Gumplowicz, L. (1892). Sociologie und Politik: 146.


    Als Theile des Superorganismus werden Apparate und Organe vorgestellt, und diese sind ökonomische, familienhafte, artistische, scientifische, moralische, juristische und politische Einrichtungen!

    Tönnies, F. (1892). Werke zur Philosophie und zur Geschichte des socialen Lebens [Rev. de Greef, G. (1886-89). Introduction à la sociologie, 2 vols.]. Philosophische Monatshefte 28, 444-461: 452.


    The biologic sociologists have accepted this utilitarian concept of psychology as being the true psychology of individuals and try to create a super-psychology out of the social elements neglected by the utilitarian philosophers. They confuse the concrete individual of society with notions which these philosophers had of this individual and therefore assume that all psychical elements not recognized by these philosophers belong to a super-organism back of the individual to which all social forces are due.

    Patten, S.N. (1894). The organic concept of society. Ann. Amer. Acad. Pol. Soc. Sci. 5, 88-93: 93.


    L’organismo sociale é un superorganismo?

    Lilienfeld, P. de (1896). L’organismo sociale é un superorganismo?. Estratta dalla Riforma Sociale Fasc. 3, anno III, vol. VI.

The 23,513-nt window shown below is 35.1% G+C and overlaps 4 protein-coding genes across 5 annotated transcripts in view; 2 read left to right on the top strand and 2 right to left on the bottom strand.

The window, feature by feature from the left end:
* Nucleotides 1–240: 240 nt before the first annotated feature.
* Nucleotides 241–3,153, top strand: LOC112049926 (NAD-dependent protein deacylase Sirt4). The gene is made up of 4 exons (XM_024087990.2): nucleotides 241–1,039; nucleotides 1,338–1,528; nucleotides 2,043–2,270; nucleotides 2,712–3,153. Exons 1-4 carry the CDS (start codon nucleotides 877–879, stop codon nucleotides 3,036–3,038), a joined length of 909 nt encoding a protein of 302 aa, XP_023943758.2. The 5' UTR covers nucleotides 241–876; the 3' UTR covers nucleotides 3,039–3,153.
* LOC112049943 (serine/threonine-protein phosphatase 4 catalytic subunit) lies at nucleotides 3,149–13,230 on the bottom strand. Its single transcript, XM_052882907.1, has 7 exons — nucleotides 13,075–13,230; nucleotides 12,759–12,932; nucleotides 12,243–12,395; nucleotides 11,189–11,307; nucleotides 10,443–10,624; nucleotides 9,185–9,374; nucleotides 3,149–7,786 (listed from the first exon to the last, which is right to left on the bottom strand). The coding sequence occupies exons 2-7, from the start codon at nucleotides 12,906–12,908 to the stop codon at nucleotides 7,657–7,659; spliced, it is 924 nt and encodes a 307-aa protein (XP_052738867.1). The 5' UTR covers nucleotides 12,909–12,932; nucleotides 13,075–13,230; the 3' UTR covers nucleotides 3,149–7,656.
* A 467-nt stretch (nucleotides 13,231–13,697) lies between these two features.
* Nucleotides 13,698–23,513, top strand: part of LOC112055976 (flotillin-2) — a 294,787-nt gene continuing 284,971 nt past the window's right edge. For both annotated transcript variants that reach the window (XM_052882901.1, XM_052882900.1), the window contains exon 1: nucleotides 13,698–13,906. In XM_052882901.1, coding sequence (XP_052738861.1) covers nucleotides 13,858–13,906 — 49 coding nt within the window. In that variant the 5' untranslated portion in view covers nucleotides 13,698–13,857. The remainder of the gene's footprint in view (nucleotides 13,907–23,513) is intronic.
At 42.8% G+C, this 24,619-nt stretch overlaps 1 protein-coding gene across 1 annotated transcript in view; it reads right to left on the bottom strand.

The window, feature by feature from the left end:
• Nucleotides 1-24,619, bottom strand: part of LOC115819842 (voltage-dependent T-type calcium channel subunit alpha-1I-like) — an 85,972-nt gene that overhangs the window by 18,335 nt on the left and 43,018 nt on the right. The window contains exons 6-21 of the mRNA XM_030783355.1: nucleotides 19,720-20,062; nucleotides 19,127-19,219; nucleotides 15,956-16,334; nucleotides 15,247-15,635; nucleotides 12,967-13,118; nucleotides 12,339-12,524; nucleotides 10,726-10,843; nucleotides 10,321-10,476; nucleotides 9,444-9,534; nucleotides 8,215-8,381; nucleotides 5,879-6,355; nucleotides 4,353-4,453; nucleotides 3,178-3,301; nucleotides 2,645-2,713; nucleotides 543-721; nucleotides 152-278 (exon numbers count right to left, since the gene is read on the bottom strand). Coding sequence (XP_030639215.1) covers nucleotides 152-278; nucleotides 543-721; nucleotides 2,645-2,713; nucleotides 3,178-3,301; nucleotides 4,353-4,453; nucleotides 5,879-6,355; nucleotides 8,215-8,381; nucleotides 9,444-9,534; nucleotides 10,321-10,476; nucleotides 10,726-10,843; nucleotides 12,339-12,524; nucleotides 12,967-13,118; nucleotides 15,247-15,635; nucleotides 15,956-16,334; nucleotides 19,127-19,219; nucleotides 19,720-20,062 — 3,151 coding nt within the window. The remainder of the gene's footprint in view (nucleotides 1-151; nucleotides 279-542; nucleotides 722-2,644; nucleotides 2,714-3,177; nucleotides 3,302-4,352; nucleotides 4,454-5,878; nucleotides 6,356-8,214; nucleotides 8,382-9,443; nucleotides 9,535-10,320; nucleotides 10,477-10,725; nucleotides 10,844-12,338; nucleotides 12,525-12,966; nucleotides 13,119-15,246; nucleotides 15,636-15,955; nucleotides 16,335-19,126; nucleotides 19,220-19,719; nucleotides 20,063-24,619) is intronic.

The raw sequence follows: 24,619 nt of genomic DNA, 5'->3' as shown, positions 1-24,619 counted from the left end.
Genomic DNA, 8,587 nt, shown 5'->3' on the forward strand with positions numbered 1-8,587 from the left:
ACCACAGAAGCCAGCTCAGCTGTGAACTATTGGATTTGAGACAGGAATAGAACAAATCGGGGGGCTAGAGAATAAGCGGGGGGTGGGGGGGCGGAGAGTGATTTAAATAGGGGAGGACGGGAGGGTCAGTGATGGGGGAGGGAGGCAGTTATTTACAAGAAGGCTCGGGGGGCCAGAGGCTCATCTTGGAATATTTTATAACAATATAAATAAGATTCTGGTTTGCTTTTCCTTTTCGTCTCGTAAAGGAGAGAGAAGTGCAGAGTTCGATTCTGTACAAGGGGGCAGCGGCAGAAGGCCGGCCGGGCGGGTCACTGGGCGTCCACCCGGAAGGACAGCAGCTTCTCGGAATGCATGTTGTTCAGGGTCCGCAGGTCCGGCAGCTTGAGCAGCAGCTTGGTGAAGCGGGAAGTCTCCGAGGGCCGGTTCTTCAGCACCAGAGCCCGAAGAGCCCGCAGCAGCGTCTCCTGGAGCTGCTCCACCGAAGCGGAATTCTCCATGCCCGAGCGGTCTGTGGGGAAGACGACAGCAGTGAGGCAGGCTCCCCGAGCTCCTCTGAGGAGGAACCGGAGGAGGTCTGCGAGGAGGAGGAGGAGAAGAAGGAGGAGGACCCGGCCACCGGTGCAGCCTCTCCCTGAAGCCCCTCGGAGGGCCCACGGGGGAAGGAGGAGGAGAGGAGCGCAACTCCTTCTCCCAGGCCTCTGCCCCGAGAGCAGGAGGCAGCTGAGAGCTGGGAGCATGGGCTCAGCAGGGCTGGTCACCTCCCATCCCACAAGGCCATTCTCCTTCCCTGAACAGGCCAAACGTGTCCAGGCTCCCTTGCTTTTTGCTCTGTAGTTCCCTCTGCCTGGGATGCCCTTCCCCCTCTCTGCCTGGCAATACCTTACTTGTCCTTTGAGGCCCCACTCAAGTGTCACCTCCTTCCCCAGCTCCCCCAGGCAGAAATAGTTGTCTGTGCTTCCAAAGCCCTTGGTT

[Lilienfeld] denies that society can be properly called a super-organism, as Mr. Spencer proposes, and insists that it is in very truth an organism

    Ward, L.F. (1897). [Rev. Worms, R. (1896). Organisme et societé; Lilienfeld, P. de (1896). La pathologie sociale]. American Journal of Sociology 3, 258-265: 261.


    As much may be said of the term ‘super-organism,’ proposed by Mr. Herbert Spencer, though that writer defines it in such a manner as to divest it of most of its erroneous suggestiveness. Professor Giddings adopts ‘physio-psychic organism’ as the correct term for the social group; but this is just as applicable to the living individual, and, applied to a society, may be as misleading.

    Brinton, D.G. (1898). Current notes on anthropology. Science 7, 851-852: 852.


    Ein heftiger Streit ist in letzter Zeit unter den Sociologen über die Frage entbrannt, ob der gesellschaftliche Verband als ein Naturorganismus oder als ein Superorganismus aufgefasst werden müsse.

    Lilienfeld, P. von (1898). Zur Vertheidigung der organischen Methode in der Sociologie: 62.